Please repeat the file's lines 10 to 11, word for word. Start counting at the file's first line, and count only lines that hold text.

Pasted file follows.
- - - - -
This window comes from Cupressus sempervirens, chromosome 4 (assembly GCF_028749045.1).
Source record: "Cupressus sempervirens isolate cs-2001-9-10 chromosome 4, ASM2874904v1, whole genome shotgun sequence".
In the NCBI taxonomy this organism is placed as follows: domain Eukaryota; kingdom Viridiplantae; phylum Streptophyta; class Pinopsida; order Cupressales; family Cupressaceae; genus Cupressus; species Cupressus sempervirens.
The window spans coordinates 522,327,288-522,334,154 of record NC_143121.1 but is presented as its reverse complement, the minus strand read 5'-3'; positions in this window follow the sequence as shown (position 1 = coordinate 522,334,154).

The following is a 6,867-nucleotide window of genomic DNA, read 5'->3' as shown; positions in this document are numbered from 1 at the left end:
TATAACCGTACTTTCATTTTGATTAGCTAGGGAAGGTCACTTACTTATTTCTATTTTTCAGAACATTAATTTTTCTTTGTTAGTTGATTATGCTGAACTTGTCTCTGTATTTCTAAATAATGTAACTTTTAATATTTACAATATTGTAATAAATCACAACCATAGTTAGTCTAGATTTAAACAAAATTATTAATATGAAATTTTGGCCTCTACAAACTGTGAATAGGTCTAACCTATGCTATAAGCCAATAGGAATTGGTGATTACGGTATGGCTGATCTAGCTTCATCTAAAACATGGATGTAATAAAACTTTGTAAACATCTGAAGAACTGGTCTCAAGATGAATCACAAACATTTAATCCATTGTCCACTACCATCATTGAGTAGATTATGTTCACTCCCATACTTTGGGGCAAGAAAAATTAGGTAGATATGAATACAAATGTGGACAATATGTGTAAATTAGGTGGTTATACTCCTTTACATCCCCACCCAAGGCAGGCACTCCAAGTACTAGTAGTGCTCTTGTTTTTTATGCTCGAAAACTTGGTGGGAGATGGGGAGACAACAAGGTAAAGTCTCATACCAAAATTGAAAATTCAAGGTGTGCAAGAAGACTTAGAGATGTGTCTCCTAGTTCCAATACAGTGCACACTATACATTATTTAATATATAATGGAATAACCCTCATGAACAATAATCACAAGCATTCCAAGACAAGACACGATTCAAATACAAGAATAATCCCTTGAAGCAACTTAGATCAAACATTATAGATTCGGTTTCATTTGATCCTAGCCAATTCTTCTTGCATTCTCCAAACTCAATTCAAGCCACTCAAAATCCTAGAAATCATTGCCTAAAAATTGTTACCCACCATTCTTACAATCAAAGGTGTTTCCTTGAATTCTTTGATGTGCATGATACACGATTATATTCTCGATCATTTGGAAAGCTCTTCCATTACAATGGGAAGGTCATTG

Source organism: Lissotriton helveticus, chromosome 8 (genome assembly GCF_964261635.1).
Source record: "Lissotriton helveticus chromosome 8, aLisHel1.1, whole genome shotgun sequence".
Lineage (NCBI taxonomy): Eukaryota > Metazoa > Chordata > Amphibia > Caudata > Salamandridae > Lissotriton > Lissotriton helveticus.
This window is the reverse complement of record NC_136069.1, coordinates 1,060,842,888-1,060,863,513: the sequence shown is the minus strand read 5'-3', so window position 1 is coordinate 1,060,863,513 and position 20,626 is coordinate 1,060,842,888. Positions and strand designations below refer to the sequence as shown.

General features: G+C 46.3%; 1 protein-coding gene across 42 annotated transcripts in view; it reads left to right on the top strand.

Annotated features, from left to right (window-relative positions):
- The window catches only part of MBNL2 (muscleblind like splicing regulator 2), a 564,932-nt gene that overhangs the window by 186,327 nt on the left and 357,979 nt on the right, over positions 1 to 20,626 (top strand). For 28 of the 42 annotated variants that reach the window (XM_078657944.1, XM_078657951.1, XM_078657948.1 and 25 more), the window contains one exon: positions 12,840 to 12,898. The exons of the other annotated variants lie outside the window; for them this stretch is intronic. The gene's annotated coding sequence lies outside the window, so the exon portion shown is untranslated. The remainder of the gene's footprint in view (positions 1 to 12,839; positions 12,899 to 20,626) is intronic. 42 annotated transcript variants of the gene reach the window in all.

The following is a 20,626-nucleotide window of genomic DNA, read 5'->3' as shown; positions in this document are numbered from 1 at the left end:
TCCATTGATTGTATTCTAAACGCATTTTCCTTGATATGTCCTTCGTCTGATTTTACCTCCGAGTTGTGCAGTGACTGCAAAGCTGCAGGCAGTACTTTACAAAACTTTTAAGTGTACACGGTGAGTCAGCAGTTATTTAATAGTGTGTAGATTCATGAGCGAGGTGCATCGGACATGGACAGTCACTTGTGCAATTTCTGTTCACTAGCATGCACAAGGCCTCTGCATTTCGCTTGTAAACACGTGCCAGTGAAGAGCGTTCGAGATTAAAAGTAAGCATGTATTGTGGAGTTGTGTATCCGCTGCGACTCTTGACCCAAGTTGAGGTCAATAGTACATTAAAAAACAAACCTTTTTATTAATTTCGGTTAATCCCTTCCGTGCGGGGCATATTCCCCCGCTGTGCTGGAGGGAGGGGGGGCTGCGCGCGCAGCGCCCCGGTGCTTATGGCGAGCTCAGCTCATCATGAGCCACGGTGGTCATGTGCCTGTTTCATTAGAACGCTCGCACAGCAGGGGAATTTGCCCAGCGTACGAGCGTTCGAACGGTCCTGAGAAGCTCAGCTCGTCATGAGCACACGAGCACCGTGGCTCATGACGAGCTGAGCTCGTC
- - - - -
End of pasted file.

This window is the reverse complement of record NC_136069.1, coordinates 1,060,842,888-1,060,863,513: the sequence shown is the minus strand read 5'-3', so window position 1 is coordinate 1,060,863,513 and position 20,626 is coordinate 1,060,842,888. Positions and strand designations below refer to the sequence as shown.

General features: G+C 46.3%; 1 protein-coding gene across 42 annotated transcripts in view; it reads left to right on the top strand.